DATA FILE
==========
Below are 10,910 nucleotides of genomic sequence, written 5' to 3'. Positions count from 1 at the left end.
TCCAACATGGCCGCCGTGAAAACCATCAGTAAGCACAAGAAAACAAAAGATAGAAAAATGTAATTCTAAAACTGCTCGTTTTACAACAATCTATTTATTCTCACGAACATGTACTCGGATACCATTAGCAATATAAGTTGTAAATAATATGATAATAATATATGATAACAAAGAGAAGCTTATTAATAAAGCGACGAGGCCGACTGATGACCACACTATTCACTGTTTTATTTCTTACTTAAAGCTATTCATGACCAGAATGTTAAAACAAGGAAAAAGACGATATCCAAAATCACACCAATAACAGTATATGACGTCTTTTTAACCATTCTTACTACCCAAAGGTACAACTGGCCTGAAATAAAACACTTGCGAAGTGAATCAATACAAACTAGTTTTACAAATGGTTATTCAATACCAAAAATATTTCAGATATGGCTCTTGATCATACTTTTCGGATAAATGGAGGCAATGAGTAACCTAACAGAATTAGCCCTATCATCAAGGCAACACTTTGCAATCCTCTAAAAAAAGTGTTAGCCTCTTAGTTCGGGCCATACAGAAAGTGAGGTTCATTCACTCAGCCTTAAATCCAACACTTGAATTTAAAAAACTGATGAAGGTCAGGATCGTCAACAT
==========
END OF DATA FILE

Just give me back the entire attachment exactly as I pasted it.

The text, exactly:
Below are 10,910 nucleotides of genomic sequence, written 5' to 3'. Positions count from 1 at the left end.
TCCAACATGGCCGCCGTGAAAACCATCAGTAAGCACAAGAAAACAAAAGATAGAAAAATGTAATTCTAAAACTGCTCGTTTTACAACAATCTATTTATTCTCACGAACATGTACTCGGATACCATTAGCAATATAAGTTGTAAATAATATGATAATAATATATGATAACAAAGAGAAGCTTATTAATAAAGCGACGAGGCCGACTGATGACCACACTATTCACTGTTTTATTTCTTACTTAAAGCTATTCATGACCAGAATGTTAAAACAAGGAAAAAGACGATATCCAAAATCACACCAATAACAGTATATGACGTCTTTTTAACCATTCTTACTACCCAAAGGTACAACTGGCCTGAAATAAAACACTTGCGAAGTGAATCAATACAAACTAGTTTTACAAATGGTTATTCAATACCAAAAATATTTCAGATATGGCTCTTGATCATACTTTTCGGATAAATGGAGGCAATGAGTAACCTAACAGAATTAGCCCTATCATCAAGGCAACACTTTGCAATCCTCTAAAAAAAGTGTTAGCCTCTTAGTTCGGGCCATACAGAAAGTGAGGTTCATTCACTCAGCCTTAAATCCAACACTTGAATTTAAAAAACTGATGAAGGTCAGGATCGTCAACAT